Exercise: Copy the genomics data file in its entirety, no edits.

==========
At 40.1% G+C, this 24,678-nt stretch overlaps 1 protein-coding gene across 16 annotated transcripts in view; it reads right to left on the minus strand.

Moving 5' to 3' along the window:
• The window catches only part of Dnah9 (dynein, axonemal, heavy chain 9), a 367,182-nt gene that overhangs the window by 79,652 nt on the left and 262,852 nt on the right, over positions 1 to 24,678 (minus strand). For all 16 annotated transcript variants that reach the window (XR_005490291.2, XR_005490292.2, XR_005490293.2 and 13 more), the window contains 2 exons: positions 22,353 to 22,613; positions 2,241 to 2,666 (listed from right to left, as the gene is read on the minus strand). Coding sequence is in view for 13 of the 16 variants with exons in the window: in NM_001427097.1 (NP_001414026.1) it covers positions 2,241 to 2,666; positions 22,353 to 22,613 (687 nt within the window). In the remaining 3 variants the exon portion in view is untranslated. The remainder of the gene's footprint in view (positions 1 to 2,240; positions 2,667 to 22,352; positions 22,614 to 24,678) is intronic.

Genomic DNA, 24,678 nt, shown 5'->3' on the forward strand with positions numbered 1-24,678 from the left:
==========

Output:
At 40.1% G+C, this 24,678-nt stretch overlaps 1 protein-coding gene across 16 annotated transcripts in view; it reads right to left on the minus strand.

Moving 5' to 3' along the window:
• The window catches only part of Dnah9 (dynein, axonemal, heavy chain 9), a 367,182-nt gene that overhangs the window by 79,652 nt on the left and 262,852 nt on the right, over positions 1 to 24,678 (minus strand). For all 16 annotated transcript variants that reach the window (XR_005490291.2, XR_005490292.2, XR_005490293.2 and 13 more), the window contains 2 exons: positions 22,353 to 22,613; positions 2,241 to 2,666 (listed from right to left, as the gene is read on the minus strand). Coding sequence is in view for 13 of the 16 variants with exons in the window: in NM_001427097.1 (NP_001414026.1) it covers positions 2,241 to 2,666; positions 22,353 to 22,613 (687 nt within the window). In the remaining 3 variants the exon portion in view is untranslated. The remainder of the gene's footprint in view (positions 1 to 2,240; positions 2,667 to 22,352; positions 22,614 to 24,678) is intronic.

Genomic DNA, 24,678 nt, shown 5'->3' on the forward strand with positions numbered 1-24,678 from the left: